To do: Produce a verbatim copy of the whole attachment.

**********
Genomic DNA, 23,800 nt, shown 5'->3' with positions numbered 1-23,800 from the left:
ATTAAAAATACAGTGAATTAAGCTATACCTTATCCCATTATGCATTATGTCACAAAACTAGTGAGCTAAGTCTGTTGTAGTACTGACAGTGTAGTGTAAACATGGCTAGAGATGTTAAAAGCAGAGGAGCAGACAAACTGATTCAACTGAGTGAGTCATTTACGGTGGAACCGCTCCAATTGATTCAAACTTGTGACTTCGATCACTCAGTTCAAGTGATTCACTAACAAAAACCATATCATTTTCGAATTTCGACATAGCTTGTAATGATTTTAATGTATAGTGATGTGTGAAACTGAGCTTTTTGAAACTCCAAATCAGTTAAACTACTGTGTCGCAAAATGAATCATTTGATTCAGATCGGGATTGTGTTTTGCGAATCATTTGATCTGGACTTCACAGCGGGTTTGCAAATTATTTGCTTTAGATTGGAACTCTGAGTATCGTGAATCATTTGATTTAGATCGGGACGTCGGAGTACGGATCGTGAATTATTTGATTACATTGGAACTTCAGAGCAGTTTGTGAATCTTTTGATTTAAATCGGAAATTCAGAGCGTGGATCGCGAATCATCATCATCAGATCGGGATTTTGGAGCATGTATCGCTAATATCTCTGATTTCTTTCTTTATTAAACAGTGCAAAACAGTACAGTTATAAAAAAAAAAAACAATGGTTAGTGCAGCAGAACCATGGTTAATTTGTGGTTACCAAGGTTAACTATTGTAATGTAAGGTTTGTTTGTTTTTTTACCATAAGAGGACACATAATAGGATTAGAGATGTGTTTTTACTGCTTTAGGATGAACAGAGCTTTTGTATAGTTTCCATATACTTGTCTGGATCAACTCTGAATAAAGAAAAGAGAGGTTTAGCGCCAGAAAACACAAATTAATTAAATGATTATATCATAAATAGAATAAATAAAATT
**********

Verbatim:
Genomic DNA, 23,800 nt, shown 5'->3' with positions numbered 1-23,800 from the left:
ATTAAAAATACAGTGAATTAAGCTATACCTTATCCCATTATGCATTATGTCACAAAACTAGTGAGCTAAGTCTGTTGTAGTACTGACAGTGTAGTGTAAACATGGCTAGAGATGTTAAAAGCAGAGGAGCAGACAAACTGATTCAACTGAGTGAGTCATTTACGGTGGAACCGCTCCAATTGATTCAAACTTGTGACTTCGATCACTCAGTTCAAGTGATTCACTAACAAAAACCATATCATTTTCGAATTTCGACATAGCTTGTAATGATTTTAATGTATAGTGATGTGTGAAACTGAGCTTTTTGAAACTCCAAATCAGTTAAACTACTGTGTCGCAAAATGAATCATTTGATTCAGATCGGGATTGTGTTTTGCGAATCATTTGATCTGGACTTCACAGCGGGTTTGCAAATTATTTGCTTTAGATTGGAACTCTGAGTATCGTGAATCATTTGATTTAGATCGGGACGTCGGAGTACGGATCGTGAATTATTTGATTACATTGGAACTTCAGAGCAGTTTGTGAATCTTTTGATTTAAATCGGAAATTCAGAGCGTGGATCGCGAATCATCATCATCAGATCGGGATTTTGGAGCATGTATCGCTAATATCTCTGATTTCTTTCTTTATTAAACAGTGCAAAACAGTACAGTTATAAAAAAAAAAAACAATGGTTAGTGCAGCAGAACCATGGTTAATTTGTGGTTACCAAGGTTAACTATTGTAATGTAAGGTTTGTTTGTTTTTTTACCATAAGAGGACACATAATAGGATTAGAGATGTGTTTTTACTGCTTTAGGATGAACAGAGCTTTTGTATAGTTTCCATATACTTGTCTGGATCAACTCTGAATAAAGAAAAGAGAGGTTTAGCGCCAGAAAACACAAATTAATTAAATGATTATATCATAAATAGAATAAATAAAATT